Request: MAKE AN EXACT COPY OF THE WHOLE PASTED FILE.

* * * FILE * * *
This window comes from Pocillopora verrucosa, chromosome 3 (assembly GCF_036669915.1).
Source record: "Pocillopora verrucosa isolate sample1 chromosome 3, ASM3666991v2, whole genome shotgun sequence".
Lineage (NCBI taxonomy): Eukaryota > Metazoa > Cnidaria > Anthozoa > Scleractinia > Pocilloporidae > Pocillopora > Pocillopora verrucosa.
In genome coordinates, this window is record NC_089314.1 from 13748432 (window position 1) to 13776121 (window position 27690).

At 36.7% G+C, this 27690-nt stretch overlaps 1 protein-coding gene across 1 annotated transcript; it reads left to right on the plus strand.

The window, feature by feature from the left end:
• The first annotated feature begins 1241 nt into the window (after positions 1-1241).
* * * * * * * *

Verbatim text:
This window comes from Pocillopora verrucosa, chromosome 3 (assembly GCF_036669915.1).
Source record: "Pocillopora verrucosa isolate sample1 chromosome 3, ASM3666991v2, whole genome shotgun sequence".
Lineage (NCBI taxonomy): Eukaryota > Metazoa > Cnidaria > Anthozoa > Scleractinia > Pocilloporidae > Pocillopora > Pocillopora verrucosa.
In genome coordinates, this window is record NC_089314.1 from 13748432 (window position 1) to 13776121 (window position 27690).

At 36.7% G+C, this 27690-nt stretch overlaps 1 protein-coding gene across 1 annotated transcript; it reads left to right on the plus strand.

The window, feature by feature from the left end:
• The first annotated feature begins 1241 nt into the window (after positions 1-1241).